Thursday, 11 June 2015

The Solar System In Context

We are physically involved with the cosmos even while remaining on the Earth's surface. The Solar System rotates around the center of one member of a group of galaxies and Terrestrial life is composed of elements fused inside other stars. Science fiction writers have different ways of communicating our cosmic involvement apart from the obvious concept of interstellar travel:

in Larry Niven's Known Space future history, human beings are mutated Pak breeder colonists of a former Slaver food planet;

in Fred Hoyle's The Black Cloud, an intelligent gas cloud in radio contact with other such clouds passes through the Solar System whereas, in Fred and Geoffrey Hoyle's Fifth Planet, another star with its planetary system passes through;

in Poul Anderson's Brain Wave, human life is transformed when the Solar System passes out of an intelligence-inhibiting radiation zone;

in Anderson's The Byworlder, a space-traveling intelligent being with an entirely different biology and psychology enters the Solar System and establishes communication whereas, in Anderson's History of Technic Civilization, different extrasolar species are allowed to colonize Mars and Jupiter, respectively.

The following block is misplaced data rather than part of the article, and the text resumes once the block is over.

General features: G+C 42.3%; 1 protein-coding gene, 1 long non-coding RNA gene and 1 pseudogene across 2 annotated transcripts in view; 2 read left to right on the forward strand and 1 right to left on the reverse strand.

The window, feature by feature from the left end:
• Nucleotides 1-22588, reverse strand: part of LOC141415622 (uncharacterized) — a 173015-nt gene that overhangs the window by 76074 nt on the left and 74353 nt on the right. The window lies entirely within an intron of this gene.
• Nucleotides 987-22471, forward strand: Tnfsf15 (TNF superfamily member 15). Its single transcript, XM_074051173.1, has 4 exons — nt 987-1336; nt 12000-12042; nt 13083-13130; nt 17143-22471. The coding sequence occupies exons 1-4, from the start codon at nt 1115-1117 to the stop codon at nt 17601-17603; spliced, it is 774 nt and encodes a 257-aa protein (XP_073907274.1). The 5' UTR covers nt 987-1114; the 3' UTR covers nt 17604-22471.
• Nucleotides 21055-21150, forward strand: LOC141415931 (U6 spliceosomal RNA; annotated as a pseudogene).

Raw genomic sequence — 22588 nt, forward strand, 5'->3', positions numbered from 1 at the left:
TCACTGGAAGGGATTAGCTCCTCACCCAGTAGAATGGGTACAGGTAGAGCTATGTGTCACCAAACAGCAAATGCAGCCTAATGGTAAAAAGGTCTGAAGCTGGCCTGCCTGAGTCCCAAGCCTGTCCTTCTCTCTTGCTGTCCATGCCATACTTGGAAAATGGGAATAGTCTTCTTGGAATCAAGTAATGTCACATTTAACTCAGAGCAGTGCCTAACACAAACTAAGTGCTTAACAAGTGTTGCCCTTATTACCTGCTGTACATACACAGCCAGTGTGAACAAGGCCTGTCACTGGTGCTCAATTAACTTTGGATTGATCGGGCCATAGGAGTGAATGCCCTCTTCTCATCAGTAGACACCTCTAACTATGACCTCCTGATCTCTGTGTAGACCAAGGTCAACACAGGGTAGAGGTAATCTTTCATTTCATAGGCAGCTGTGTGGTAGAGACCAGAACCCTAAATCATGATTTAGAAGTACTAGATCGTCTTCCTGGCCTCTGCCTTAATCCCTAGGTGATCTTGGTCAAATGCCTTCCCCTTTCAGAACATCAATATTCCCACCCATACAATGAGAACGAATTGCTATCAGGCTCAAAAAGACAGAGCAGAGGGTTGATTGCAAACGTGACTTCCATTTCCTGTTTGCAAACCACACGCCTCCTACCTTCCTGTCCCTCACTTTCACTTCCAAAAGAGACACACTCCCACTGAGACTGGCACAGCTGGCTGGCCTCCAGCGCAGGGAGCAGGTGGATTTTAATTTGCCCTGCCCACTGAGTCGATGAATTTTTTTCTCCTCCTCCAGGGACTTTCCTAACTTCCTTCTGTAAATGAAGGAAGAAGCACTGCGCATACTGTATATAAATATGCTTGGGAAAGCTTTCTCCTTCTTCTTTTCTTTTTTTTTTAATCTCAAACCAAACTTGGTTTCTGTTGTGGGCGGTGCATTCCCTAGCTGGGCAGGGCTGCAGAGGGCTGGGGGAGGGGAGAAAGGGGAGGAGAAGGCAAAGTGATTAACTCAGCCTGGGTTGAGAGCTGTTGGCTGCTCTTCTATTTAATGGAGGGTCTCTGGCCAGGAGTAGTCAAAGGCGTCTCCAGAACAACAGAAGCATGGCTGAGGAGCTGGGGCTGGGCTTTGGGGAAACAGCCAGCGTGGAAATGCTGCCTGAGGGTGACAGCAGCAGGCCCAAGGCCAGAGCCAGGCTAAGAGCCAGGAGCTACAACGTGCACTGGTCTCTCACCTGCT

Making the Martians of the Technic History extrasolar colonists rather than natives was a stroke of genius, showing that the author questioned all of his own premises. We can see that Mars is unlikely to bear life, let alone intelligence, yet a lot of sf, including an already written Nicholas van Rijn story, involves our old friends, the Martians. Thus, "Margin of Profit" was incorporated into Anderson's main future history not by editing out the Martians but by revising their history.

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